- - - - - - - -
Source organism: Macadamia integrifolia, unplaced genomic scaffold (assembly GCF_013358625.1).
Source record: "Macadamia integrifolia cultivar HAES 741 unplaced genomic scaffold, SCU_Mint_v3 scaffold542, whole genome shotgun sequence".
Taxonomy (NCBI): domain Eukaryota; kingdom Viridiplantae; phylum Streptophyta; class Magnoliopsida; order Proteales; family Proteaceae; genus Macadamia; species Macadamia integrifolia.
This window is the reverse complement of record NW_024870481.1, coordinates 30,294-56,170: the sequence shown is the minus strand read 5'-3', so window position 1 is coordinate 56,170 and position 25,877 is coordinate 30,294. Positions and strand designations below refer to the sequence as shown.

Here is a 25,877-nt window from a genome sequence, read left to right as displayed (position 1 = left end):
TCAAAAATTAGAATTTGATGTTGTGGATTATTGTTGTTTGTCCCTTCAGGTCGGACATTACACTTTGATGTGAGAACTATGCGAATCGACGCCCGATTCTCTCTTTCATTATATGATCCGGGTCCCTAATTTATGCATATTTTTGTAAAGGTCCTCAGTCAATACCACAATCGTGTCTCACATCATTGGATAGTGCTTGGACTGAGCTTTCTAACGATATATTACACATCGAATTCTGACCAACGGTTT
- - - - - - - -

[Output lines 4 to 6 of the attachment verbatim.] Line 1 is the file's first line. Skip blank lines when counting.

This window is the reverse complement of record NW_024870481.1, coordinates 30,294-56,170: the sequence shown is the minus strand read 5'-3', so window position 1 is coordinate 56,170 and position 25,877 is coordinate 30,294. Positions and strand designations below refer to the sequence as shown.

Here is a 25,877-nt window from a genome sequence, read left to right as displayed (position 1 = left end):
TCAAAAATTAGAATTTGATGTTGTGGATTATTGTTGTTTGTCCCTTCAGGTCGGACATTACACTTTGATGTGAGAACTATGCGAATCGACGCCCGATTCTCTCTTTCATTATATGATCCGGGTCCCTAATTTATGCATATTTTTGTAAAGGTCCTCAGTCAATACCACAATCGTGTCTCACATCATTGGATAGTGCTTGGACTGAGCTTTCTAACGATATATTACACATCGAATTCTGACCAACGGTTT